IBM has taken a lot of hits (including one from this publication) for its handling of the introduction of its cash balance plan. It caused an uproar from mid-career employees who, initially, were not grandfathered into the old, very generous defined benefit plan being replaced by the cash balance plan.
These employees complained to the press and to members of Congress they were being treated unfairly. Their argument was that their pension benefits were being cut.
But let's look at the other side for a moment. The employees' accrued benefits weren't being cut. They didn't lose anything they had already earned. The accrued benefits were converted into account balances that were the starting points for their participation in the cash balance plan.
What the employees actually lost was the ability to continue to accrue benefits under IBM's very rich defined benefit plan in the future. In effect, they lost an opportunity. And some of them lost the chance for a non-actuarially reduced early retirement in a few years, something few non-IBM employees enjoyed.
Yes, IBM changed its employee benefits to meet a changed employment situation, and changing business needs.
The situation was analogous to what occurred as inflation subsided during the 1980s. In the late 1970s, as inflation raged, employers gave employees 10% or even 12% annual raises to keep up. Employees came to like those very large annual raises and to expect them every year. But when inflation subsided, employers cut back the size of the raises.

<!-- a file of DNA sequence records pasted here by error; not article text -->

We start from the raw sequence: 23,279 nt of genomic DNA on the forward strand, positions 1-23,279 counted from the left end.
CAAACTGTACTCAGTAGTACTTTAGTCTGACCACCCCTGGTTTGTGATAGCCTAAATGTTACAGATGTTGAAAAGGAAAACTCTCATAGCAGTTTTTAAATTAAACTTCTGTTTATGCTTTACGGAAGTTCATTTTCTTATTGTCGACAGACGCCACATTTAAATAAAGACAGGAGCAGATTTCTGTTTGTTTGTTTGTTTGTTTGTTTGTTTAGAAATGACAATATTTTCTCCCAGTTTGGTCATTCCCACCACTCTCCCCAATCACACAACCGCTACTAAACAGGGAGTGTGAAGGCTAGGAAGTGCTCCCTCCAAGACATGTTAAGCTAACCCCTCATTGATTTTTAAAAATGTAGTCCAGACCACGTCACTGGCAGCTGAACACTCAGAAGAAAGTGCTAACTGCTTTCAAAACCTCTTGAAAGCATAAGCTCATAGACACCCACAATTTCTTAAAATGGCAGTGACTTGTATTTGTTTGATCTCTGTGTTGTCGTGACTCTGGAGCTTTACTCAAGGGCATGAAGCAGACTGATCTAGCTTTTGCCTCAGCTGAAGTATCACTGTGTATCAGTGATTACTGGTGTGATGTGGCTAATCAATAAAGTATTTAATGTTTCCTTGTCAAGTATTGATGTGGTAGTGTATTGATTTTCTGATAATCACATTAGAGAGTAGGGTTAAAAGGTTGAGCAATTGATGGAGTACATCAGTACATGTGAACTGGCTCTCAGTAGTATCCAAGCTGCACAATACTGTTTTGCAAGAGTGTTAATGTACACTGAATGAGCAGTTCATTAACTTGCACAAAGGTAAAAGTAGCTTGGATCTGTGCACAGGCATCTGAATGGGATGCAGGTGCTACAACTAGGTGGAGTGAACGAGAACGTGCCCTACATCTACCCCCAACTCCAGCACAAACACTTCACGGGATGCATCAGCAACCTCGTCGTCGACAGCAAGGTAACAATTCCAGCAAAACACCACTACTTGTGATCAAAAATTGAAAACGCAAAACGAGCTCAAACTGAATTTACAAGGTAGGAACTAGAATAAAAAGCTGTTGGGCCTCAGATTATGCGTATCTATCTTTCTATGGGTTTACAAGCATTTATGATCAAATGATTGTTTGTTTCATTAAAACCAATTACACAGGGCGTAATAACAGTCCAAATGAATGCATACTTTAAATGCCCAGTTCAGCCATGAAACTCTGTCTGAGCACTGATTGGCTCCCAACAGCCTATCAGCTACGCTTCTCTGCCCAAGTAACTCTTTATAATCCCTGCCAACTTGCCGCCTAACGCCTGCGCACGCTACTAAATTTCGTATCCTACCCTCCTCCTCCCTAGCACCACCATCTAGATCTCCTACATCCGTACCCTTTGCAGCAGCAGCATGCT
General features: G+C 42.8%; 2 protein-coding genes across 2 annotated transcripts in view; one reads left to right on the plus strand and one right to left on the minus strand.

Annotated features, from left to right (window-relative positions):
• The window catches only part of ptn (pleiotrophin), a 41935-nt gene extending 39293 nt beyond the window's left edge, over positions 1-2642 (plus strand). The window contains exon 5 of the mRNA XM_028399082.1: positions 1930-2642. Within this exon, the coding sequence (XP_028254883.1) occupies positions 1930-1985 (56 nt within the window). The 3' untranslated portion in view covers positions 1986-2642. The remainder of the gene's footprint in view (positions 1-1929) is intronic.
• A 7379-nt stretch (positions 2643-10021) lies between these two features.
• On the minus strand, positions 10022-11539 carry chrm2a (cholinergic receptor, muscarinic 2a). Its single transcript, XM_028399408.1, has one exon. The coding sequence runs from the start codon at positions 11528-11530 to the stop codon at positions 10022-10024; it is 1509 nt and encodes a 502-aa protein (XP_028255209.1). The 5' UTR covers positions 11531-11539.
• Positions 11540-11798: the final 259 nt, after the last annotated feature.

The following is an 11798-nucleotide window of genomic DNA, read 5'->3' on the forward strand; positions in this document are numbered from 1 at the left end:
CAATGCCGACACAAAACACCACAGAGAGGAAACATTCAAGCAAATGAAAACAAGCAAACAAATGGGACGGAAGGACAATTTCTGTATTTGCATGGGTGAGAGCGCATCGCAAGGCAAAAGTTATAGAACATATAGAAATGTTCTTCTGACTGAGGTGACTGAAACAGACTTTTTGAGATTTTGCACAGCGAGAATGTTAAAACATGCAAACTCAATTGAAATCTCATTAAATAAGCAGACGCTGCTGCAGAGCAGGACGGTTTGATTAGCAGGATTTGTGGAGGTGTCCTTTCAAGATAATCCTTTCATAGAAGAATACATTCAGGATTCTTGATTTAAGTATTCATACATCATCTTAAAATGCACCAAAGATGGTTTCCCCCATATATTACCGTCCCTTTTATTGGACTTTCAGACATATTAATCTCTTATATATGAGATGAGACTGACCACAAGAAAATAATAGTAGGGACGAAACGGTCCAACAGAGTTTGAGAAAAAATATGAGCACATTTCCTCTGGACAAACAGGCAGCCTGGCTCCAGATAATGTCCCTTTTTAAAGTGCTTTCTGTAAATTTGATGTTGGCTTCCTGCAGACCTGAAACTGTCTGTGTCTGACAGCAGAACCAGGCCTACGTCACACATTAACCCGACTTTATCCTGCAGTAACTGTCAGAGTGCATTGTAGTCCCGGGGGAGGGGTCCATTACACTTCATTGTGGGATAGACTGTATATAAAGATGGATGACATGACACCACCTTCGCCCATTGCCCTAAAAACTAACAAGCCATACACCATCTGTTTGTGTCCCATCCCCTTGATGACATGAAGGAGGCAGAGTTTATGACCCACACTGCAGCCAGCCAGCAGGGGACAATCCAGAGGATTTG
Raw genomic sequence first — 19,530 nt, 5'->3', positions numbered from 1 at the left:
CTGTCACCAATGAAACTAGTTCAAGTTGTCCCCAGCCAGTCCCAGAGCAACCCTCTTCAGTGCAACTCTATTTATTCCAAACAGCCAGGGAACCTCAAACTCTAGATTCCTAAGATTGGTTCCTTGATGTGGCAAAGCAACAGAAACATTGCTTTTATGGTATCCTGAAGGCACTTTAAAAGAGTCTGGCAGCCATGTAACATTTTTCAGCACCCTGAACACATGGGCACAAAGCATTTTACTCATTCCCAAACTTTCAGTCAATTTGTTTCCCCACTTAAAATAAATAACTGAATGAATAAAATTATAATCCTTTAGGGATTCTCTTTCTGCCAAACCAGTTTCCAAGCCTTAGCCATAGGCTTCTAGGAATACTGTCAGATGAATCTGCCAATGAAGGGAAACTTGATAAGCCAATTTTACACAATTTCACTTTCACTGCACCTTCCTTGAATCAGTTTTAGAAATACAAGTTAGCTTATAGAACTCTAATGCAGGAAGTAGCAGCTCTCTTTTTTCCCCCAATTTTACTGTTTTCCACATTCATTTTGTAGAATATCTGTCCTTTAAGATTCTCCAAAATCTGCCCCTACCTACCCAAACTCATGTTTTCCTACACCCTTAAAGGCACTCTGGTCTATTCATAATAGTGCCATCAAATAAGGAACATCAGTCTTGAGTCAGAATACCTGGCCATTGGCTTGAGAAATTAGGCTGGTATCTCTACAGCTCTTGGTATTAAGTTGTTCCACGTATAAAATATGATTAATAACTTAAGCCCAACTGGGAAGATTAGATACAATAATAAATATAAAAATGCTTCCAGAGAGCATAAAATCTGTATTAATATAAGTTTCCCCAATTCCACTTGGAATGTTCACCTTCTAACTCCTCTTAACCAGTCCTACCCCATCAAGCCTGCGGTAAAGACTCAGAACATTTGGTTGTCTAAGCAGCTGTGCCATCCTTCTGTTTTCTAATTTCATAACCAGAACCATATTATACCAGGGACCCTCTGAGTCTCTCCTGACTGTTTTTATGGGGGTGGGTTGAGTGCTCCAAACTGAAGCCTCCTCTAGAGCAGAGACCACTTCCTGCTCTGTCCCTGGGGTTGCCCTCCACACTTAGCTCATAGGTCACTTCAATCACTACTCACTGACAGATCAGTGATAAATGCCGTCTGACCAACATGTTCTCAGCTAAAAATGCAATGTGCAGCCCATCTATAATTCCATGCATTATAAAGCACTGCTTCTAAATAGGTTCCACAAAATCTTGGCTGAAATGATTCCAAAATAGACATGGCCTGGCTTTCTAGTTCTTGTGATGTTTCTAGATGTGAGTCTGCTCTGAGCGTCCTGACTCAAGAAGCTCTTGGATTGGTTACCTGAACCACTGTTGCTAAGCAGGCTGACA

Some employees grumbled as the annual raises declined with inflation, but Congress didn't get into the act and hold hearings about whether or not the employers had the right to cut back the annual pay increases.
Lawyers weren't out there threatening lawsuits because employees had come to expect big raises in their financial planning and were having to make do with smaller-than-expected raises.
Employers are allowed to change the terms of employment at any time, except where there is a written employment contract. They can, for example, not only cut the rate of salary increase, but also reduce wages. They can cut the rate of the contribution match to a 401(k) plan. They can even dispense with a 401(k) match, and in the past Congress wouldn't get into the act.
They can change the rate at which employees accrue a benefit in a defined benefit plan (our company has done so twice in the 26 years I've been here). They can make it more generous or less generous. They can even terminate a defined benefit plan and not replace it, and again, Congress wouldn't, in the past, get involved.
Employers also can change the amount of vacation time, or sick leave policy without Congress turning a hair, even when employees are unhappy about the changes.
Why, then, should Congress and the lawyers get involved when IBM changes its pension plan?
If an employer changes the terms of employment, and employees don't like the new terms, the employees are free to change to jobs that provide better benefits.
But, judging by the reaction to IBM's cash balance conversion, if Rep. Bernie Sanders and others in Congress have their way, companies in the future will not be able to change benefits, once granted, except to improve them, no matter what is best for the future of the company.
It's only a short step from there to dictating what employee benefits companies must offer their employees.
That way lies France. Rep. Sanders might like that, but the rest of us probably wouldn't.